The Progressive Era

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How did Henry George and Edward Bellamy influence progressivism's rise?

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Both George and Bellamy were writers, Bellamy as a newspaper reporter although his influence came mostly through his novels.  Looking Backward, published in 1888 and set in Boston, sold over a million copies, and concerned a man who somehow fell asleep and awakes in the year 200, in a socialist utopia.  This society, in contrast to the contemporaneous one, had nationalised industry, equal distribution of wealth and no classes.  Bellamy also founded the Nationalist Clubs, and was editor of the Nationalist (beginning 1889) and the New Nation (1891-1894).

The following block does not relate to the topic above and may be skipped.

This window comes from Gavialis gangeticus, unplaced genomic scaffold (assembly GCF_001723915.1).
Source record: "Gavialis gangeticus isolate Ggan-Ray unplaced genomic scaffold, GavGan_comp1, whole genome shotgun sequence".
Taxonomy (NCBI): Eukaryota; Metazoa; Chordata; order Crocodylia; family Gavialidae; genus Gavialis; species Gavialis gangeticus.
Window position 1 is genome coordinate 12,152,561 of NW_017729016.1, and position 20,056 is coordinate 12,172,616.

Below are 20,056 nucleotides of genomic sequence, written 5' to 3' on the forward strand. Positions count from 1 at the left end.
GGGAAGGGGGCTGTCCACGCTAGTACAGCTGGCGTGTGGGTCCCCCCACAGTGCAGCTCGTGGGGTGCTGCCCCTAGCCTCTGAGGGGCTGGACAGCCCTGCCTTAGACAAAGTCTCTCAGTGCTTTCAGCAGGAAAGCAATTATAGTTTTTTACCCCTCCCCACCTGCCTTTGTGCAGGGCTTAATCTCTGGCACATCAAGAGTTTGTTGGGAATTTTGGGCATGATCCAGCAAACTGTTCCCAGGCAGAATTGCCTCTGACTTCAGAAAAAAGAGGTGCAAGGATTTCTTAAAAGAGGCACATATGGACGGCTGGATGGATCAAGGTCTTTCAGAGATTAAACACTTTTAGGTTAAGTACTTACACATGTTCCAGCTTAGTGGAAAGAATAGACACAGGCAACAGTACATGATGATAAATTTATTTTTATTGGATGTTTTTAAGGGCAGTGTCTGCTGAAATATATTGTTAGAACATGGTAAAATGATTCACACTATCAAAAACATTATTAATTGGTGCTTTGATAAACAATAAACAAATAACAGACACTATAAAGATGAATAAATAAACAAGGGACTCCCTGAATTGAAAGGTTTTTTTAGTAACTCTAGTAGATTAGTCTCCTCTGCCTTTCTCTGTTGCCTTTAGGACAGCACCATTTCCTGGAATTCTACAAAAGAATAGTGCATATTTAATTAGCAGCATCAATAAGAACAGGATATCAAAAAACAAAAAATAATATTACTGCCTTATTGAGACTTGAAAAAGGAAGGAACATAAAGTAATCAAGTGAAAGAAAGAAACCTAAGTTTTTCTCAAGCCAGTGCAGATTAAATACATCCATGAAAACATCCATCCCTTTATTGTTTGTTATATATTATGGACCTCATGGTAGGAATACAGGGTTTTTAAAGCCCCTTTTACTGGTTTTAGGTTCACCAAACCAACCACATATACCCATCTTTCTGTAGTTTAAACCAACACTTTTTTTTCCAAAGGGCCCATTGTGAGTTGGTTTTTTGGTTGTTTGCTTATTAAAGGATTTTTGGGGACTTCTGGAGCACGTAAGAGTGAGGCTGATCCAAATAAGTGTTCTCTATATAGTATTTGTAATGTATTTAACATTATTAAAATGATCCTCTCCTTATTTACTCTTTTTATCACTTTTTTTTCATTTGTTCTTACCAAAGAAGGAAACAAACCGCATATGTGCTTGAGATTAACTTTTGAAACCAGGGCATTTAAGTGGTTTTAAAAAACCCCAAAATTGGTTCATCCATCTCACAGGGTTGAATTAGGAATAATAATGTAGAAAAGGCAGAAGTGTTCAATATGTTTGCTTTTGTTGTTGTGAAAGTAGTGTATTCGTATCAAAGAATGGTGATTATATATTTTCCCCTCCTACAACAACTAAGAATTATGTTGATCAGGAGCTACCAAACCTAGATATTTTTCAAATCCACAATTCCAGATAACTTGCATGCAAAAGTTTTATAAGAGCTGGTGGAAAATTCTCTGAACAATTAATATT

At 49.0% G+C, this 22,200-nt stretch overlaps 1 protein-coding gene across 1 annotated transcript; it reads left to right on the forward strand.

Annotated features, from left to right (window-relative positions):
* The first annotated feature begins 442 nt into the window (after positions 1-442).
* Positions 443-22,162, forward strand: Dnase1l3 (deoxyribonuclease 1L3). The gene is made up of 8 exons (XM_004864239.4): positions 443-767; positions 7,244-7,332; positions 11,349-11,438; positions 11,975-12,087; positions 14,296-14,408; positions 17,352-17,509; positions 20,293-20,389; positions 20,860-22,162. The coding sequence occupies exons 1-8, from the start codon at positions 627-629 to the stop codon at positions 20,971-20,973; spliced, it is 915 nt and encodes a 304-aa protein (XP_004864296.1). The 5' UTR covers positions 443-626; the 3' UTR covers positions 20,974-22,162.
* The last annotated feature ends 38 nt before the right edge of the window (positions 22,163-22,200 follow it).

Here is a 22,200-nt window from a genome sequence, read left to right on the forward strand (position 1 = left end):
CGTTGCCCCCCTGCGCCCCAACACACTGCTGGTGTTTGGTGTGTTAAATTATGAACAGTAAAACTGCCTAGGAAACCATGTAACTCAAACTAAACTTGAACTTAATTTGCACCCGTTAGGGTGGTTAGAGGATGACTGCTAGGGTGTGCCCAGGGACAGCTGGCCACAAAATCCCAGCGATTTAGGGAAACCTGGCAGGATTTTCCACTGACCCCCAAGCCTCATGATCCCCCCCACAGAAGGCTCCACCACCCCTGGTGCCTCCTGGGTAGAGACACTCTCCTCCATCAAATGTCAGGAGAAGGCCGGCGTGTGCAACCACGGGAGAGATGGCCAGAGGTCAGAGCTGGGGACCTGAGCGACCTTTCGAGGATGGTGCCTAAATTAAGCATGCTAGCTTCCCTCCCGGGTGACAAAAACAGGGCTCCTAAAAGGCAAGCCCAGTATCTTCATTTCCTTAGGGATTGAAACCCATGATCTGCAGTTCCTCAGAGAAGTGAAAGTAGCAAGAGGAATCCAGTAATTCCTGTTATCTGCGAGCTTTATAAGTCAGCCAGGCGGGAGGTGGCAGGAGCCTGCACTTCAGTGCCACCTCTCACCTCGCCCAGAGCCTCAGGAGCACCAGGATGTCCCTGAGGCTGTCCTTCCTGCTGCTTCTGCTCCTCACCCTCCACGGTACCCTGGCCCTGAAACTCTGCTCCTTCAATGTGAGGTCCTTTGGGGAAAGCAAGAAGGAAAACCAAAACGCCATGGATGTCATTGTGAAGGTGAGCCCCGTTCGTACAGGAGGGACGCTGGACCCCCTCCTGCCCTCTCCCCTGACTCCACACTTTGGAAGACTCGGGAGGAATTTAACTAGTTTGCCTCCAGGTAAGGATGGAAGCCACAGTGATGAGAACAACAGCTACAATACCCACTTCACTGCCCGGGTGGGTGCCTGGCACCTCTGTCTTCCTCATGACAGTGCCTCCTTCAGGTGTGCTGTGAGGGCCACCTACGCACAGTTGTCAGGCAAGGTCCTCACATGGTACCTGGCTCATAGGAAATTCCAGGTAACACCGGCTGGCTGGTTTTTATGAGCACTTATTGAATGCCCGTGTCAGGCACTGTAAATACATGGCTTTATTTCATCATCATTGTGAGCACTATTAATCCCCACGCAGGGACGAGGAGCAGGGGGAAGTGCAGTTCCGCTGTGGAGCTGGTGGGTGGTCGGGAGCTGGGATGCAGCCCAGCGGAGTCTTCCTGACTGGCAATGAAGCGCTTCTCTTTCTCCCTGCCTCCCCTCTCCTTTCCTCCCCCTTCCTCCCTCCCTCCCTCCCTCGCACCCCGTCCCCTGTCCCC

Henry George was self taught in economic theories through his reading.  While working as a journeyman printer in San Fransisco he witnessed the town's rise from a rough camp-town to a city with fine buildings, tramways and buses.  He did notice, however, that the more progress the city made and the richer some of the people became, the more poverty there was, that the advent of actual poverty and degradation in the city came only when affluence and liesure became common among an "upper" class.  This led him to his studies, and the 1879 publication of Progress and Poverty.  His ideas included the concept that one who works should have access to that which he makes or builds, what the community makes belongs to the community for use by the community, and ownership of the world belongs to all.  These ideas became much of the basis of the Progressive Movement, a decentralized movement believing that economic elites and the rich always have more influence than the poor, the average taxpayers and citizens and that this inequity should be redressed.


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